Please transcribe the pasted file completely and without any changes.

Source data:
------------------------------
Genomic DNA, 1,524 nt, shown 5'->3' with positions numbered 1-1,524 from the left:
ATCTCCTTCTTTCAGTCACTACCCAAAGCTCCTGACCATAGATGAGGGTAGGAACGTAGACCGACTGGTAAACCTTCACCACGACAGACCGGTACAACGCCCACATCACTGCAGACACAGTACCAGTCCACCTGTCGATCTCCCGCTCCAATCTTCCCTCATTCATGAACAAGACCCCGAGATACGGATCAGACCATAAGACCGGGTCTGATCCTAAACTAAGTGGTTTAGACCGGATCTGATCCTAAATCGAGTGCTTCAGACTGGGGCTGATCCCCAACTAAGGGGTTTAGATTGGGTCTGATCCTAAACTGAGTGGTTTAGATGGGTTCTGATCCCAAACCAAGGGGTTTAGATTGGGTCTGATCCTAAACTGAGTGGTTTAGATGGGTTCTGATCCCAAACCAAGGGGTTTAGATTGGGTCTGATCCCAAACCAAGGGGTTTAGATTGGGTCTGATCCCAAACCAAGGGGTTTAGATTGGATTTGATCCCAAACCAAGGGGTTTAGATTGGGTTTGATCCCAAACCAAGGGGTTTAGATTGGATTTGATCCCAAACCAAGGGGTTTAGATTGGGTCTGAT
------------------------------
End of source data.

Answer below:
Genomic DNA, 1,524 nt, shown 5'->3' with positions numbered 1-1,524 from the left:
ATCTCCTTCTTTCAGTCACTACCCAAAGCTCCTGACCATAGATGAGGGTAGGAACGTAGACCGACTGGTAAACCTTCACCACGACAGACCGGTACAACGCCCACATCACTGCAGACACAGTACCAGTCCACCTGTCGATCTCCCGCTCCAATCTTCCCTCATTCATGAACAAGACCCCGAGATACGGATCAGACCATAAGACCGGGTCTGATCCTAAACTAAGTGGTTTAGACCGGATCTGATCCTAAATCGAGTGCTTCAGACTGGGGCTGATCCCCAACTAAGGGGTTTAGATTGGGTCTGATCCTAAACTGAGTGGTTTAGATGGGTTCTGATCCCAAACCAAGGGGTTTAGATTGGGTCTGATCCTAAACTGAGTGGTTTAGATGGGTTCTGATCCCAAACCAAGGGGTTTAGATTGGGTCTGATCCCAAACCAAGGGGTTTAGATTGGGTCTGATCCCAAACCAAGGGGTTTAGATTGGATTTGATCCCAAACCAAGGGGTTTAGATTGGGTTTGATCCCAAACCAAGGGGTTTAGATTGGATTTGATCCCAAACCAAGGGGTTTAGATTGGGTCTGAT